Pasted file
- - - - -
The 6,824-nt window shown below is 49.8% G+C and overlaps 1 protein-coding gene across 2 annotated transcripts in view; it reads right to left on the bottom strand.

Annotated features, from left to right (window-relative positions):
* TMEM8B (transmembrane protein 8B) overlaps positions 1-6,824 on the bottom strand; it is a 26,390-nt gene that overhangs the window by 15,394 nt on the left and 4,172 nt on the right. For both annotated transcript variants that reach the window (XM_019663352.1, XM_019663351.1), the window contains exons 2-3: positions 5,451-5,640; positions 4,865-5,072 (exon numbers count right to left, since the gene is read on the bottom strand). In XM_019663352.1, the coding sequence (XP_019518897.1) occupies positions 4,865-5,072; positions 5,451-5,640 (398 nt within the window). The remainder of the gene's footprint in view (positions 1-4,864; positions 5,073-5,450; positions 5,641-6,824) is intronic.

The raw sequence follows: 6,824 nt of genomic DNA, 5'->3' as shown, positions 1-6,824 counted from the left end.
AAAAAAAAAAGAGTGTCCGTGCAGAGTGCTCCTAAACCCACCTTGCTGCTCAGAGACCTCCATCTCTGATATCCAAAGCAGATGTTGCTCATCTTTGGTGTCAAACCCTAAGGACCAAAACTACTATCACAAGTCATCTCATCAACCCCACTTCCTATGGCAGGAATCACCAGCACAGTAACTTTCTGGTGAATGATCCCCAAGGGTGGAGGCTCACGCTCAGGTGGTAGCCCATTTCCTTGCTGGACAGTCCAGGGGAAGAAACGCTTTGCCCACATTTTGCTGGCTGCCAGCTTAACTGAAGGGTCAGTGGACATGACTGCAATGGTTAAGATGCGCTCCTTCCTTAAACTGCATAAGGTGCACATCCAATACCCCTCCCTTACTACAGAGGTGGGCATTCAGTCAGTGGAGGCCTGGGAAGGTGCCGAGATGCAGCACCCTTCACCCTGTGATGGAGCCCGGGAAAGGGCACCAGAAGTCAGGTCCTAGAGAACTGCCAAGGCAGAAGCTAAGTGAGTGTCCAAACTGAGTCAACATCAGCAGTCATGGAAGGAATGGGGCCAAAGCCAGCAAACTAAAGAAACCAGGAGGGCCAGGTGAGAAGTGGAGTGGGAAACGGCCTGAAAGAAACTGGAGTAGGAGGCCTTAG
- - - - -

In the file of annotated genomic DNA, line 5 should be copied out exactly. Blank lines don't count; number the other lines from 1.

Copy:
AAAAAAAAAAGAGTGTCCGTGCAGAGTGCTCCTAAACCCACCTTGCTGCTCAGAGACCTCCATCTCTGATATCCAAAGCAGATGTTGCTCATCTTTGGTGTCAAACCCTAAGGACCAAAACTACTATCACAAGTCATCTCATCAACCCCACTTCCTATGGCAGGAATCACCAGCACAGTAACTTTCTGGTGAATGATCCCCAAGGGTGGAGGCTCACGCTCAGGTGGTAGCCCATTTCCTTGCTGGACAGTCCAGGGGAAGAAACGCTTTGCCCACATTTTGCTGGCTGCCAGCTTAACTGAAGGGTCAGTGGACATGACTGCAATGGTTAAGATGCGCTCCTTCCTTAAACTGCATAAGGTGCACATCCAATACCCCTCCCTTACTACAGAGGTGGGCATTCAGTCAGTGGAGGCCTGGGAAGGTGCCGAGATGCAGCACCCTTCACCCTGTGATGGAGCCCGGGAAAGGGCACCAGAAGTCAGGTCCTAGAGAACTGCCAAGGCAGAAGCTAAGTGAGTGTCCAAACTGAGTCAACATCAGCAGTCATGGAAGGAATGGGGCCAAAGCCAGCAAACTAAAGAAACCAGGAGGGCCAGGTGAGAAGTGGAGTGGGAAACGGCCTGAAAGAAACTGGAGTAGGAGGCCTTAG